During ISIS occupation her house was bombed, turned partially to rubble. Mîran witnessed the death of many family members, their corpses laying in her home. It’s the same home she currently lives in, and so she is often reminded of this horror. Today due in part to her low formal education, diagnosed depression, and difficult circumstances Mîran cannot provide for her family. Her husband largely ignores familial responsibilities, and their relationship suffers. Mîran’s fear for her childrens’ future and inability to secure necessities had driven Mara to attempted suicide.

Since April 2021 Mîran has received seven treatment sessions, psychological education on depression, and writing exercises to understand, analyze, and sometimes challenge her ideas and emotions. Her mood has slowly improved but Mîran requires continued treatment sessions to build self-confidence and begin addressing external factors contributing to her condition.

Mîran* represents many residents of Mosul who come to receive psychological treatment. Most of the women in these situations suffer from domestic violence. Due to various circumstances including war, economic instability, and a lack of education it is common in these situations for the male head of house to neglect and not recognize any responsibility caring for their family. This places unreasonable expectations on the female heads of household and often leads to stress, depression, and feelings of hopelessness.

 

Three months at-a-glance

  • Received and treated more than 820 patient cases in the center.
  • Hosted 20 sessions of the Dialogue and Peaceful Coexistence Program.
  • Hosted 11 sessions of the human rights education program in local schools.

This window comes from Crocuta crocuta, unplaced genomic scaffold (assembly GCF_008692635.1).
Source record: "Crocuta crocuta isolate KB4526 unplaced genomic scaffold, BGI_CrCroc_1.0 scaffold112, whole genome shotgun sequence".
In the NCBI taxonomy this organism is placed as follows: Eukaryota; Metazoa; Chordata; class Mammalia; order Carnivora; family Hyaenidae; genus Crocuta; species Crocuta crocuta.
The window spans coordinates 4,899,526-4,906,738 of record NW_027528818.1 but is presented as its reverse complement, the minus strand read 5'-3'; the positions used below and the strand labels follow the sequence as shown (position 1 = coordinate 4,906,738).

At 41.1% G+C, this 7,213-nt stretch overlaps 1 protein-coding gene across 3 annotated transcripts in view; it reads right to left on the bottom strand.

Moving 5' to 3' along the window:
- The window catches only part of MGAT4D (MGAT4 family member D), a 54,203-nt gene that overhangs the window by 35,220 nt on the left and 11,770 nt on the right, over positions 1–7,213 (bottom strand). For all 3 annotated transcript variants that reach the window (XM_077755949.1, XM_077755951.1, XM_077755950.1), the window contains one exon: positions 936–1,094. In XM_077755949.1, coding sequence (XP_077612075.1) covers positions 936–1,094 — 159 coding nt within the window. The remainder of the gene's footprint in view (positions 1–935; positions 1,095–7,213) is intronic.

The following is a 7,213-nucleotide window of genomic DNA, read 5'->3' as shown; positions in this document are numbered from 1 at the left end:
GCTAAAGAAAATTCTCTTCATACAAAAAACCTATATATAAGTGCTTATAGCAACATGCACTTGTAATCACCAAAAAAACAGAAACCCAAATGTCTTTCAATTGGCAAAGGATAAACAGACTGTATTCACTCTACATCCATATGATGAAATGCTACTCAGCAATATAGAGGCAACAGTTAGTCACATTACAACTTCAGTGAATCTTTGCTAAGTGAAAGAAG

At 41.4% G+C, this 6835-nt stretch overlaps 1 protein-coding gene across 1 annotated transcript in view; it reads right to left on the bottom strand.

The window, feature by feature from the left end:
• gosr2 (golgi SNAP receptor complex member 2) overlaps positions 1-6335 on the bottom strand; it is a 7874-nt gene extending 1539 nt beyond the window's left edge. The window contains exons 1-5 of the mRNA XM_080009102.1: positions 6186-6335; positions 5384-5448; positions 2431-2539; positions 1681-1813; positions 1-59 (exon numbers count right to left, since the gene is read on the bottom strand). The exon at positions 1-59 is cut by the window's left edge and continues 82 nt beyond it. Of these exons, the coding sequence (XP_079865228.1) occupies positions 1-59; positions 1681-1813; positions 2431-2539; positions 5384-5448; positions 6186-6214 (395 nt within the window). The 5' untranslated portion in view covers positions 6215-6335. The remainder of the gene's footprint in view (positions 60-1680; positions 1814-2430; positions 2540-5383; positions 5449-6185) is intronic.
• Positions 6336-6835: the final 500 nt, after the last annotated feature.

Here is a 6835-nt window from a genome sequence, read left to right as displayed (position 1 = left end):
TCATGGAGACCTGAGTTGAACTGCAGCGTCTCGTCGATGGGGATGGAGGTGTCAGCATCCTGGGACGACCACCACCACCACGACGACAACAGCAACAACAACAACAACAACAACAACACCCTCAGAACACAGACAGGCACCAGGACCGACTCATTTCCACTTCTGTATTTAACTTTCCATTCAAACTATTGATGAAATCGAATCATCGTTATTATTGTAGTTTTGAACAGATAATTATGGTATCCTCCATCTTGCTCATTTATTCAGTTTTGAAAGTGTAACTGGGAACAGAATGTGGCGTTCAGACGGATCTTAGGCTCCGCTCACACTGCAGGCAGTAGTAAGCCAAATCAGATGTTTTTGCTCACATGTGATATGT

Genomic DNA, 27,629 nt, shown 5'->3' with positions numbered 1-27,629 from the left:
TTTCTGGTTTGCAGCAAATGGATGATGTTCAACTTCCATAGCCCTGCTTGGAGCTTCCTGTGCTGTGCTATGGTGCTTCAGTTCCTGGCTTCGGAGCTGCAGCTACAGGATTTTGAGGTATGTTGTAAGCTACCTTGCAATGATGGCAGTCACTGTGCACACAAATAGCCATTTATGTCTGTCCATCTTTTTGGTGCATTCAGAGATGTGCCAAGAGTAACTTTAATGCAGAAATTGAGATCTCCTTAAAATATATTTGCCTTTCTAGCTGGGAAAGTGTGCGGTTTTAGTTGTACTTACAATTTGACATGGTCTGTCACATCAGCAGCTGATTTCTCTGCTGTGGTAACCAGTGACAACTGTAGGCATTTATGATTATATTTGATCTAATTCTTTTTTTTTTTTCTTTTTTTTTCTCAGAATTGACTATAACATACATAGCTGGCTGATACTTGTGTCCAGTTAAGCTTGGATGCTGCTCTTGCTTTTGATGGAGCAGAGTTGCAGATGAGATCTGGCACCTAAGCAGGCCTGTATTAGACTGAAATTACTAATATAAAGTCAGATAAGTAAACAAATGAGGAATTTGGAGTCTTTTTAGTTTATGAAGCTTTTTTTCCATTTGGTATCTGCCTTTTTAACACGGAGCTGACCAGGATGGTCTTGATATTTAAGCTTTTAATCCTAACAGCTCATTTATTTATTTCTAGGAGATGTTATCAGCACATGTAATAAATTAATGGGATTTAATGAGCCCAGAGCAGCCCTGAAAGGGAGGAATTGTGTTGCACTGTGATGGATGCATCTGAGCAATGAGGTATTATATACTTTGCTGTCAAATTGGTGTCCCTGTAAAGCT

• Hosted 7 external seminars.
  • During these past three months our staff have received two parts of their ongoing training in Psychotraumatology.

 

Human rights education & dialogue

Our treatment center in Mosul hosts local human rights education courses and interfaith dialogue and coexistence events. Each month our Mosul center hold four human rights courses for children in local schools and orphanages. The courses are directed for children from 8 – 16 years old and seek to provide a general understanding of their individual rights, recognize possible abuses, and direct them to seek safe avenues of addressing any violations.

This month our treatment center in Mosul realized its goal by hosting 117 local participants in its interfaith dialogue and coexistence events. Part and parcel with human rights education and mental health treatment, dialogue and interfaith communication is essential for the long-term stability of Mosul’s diverse population.

Capacity building

One of the best uses of our resources is investing in our staff. Each month the treatment center in Mosul hosts 12 – 20 training courses for our staff. This June our staff took part in Psychotraumatology, social work, collective and individual supervision trainings. The majority of our staff participated in these capacity building trainings.

The branch library still needs books

The library in Mosul is a multi-purpose room but lacks sufficient reading material. With only 60 books, it is hardly a library. Staff has requested on Mental Health, treatment methods and medical reference. We also require children’s books and young adult novels for patients. For direct donations of books and reading material please email info@jiyan-foundation.org